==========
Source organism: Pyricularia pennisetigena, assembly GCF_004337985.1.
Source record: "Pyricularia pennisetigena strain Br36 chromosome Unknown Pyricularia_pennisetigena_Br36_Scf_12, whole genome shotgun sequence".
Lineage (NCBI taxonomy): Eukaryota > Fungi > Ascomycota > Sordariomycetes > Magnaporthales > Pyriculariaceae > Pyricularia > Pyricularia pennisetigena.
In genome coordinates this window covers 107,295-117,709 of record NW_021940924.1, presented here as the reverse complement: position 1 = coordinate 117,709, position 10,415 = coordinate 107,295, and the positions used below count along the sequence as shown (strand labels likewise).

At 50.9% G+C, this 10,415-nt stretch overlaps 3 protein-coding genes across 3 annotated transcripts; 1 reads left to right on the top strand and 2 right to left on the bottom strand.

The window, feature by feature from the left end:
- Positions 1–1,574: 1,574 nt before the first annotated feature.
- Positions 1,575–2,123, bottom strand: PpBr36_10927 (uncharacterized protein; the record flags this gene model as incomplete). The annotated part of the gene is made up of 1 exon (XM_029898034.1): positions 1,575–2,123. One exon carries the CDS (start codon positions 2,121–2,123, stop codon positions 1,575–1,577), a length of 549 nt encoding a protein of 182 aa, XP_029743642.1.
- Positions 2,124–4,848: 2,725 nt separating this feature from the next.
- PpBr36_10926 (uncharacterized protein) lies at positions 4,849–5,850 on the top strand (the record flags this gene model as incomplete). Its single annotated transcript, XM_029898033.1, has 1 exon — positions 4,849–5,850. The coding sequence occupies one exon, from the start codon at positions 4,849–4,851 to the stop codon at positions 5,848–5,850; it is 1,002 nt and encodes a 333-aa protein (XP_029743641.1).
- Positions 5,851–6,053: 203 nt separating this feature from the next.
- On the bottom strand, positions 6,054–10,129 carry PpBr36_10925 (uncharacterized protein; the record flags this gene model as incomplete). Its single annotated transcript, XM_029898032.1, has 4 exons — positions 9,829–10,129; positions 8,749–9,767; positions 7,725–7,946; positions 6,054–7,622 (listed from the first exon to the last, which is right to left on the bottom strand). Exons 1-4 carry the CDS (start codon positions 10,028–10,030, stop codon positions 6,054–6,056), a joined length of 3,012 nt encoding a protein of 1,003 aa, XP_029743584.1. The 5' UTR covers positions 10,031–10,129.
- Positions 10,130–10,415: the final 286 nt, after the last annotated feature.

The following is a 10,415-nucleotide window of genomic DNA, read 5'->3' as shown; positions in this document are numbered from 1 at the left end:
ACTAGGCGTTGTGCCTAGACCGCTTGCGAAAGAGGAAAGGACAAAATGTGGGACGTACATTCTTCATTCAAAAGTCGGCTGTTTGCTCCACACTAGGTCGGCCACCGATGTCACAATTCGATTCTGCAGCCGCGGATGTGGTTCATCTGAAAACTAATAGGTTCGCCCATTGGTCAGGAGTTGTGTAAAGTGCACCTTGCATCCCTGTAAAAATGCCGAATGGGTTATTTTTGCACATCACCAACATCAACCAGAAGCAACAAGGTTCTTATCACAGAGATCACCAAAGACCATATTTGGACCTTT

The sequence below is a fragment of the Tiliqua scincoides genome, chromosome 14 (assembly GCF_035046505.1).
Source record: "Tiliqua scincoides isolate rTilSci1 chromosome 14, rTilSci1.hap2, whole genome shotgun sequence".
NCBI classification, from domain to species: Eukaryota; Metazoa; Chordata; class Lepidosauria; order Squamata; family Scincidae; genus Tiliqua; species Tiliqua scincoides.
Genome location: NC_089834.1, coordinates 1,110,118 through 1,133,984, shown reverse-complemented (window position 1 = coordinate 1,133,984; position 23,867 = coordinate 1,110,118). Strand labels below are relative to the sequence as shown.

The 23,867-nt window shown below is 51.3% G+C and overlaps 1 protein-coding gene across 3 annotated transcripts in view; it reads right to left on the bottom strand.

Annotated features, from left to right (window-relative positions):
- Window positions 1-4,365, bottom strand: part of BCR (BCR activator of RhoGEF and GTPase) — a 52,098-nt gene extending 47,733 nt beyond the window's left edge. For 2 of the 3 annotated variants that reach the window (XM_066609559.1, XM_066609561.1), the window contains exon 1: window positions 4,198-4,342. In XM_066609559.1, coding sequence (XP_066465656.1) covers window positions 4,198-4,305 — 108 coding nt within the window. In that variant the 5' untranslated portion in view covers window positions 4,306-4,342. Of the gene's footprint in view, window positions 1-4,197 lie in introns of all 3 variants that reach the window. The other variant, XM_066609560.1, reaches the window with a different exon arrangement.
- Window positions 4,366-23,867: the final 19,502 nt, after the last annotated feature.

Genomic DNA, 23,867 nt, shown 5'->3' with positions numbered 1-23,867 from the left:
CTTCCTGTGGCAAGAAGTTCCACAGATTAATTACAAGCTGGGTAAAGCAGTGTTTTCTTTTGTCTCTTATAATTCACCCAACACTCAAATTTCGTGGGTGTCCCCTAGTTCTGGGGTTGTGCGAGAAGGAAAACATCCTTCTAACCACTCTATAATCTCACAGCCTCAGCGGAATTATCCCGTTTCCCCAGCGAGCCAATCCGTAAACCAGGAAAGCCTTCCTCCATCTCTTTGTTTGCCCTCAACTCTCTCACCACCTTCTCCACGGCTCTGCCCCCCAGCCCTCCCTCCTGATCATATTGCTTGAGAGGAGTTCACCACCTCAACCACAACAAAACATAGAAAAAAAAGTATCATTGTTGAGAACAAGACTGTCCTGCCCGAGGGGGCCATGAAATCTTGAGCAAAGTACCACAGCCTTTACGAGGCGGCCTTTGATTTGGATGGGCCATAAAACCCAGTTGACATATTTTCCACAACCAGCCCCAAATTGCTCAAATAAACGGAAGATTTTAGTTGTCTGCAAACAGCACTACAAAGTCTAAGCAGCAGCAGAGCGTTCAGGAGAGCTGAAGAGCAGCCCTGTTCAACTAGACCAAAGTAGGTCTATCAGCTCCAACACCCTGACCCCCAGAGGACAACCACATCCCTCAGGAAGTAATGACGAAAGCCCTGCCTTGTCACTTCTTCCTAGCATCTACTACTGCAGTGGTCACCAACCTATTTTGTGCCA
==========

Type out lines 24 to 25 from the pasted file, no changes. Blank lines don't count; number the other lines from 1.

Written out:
Genomic DNA, 23,867 nt, shown 5'->3' with positions numbered 1-23,867 from the left:
CTTCCTGTGGCAAGAAGTTCCACAGATTAATTACAAGCTGGGTAAAGCAGTGTTTTCTTTTGTCTCTTATAATTCACCCAACACTCAAATTTCGTGGGTGTCCCCTAGTTCTGGGGTTGTGCGAGAAGGAAAACATCCTTCTAACCACTCTATAATCTCACAGCCTCAGCGGAATTATCCCGTTTCCCCAGCGAGCCAATCCGTAAACCAGGAAAGCCTTCCTCCATCTCTTTGTTTGCCCTCAACTCTCTCACCACCTTCTCCACGGCTCTGCCCCCCAGCCCTCCCTCCTGATCATATTGCTTGAGAGGAGTTCACCACCTCAACCACAACAAAACATAGAAAAAAAAGTATCATTGTTGAGAACAAGACTGTCCTGCCCGAGGGGGCCATGAAATCTTGAGCAAAGTACCACAGCCTTTACGAGGCGGCCTTTGATTTGGATGGGCCATAAAACCCAGTTGACATATTTTCCACAACCAGCCCCAAATTGCTCAAATAAACGGAAGATTTTAGTTGTCTGCAAACAGCACTACAAAGTCTAAGCAGCAGCAGAGCGTTCAGGAGAGCTGAAGAGCAGCCCTGTTCAACTAGACCAAAGTAGGTCTATCAGCTCCAACACCCTGACCCCCAGAGGACAACCACATCCCTCAGGAAGTAATGACGAAAGCCCTGCCTTGTCACTTCTTCCTAGCATCTACTACTGCAGTGGTCACCAACCTATTTTGTGCCA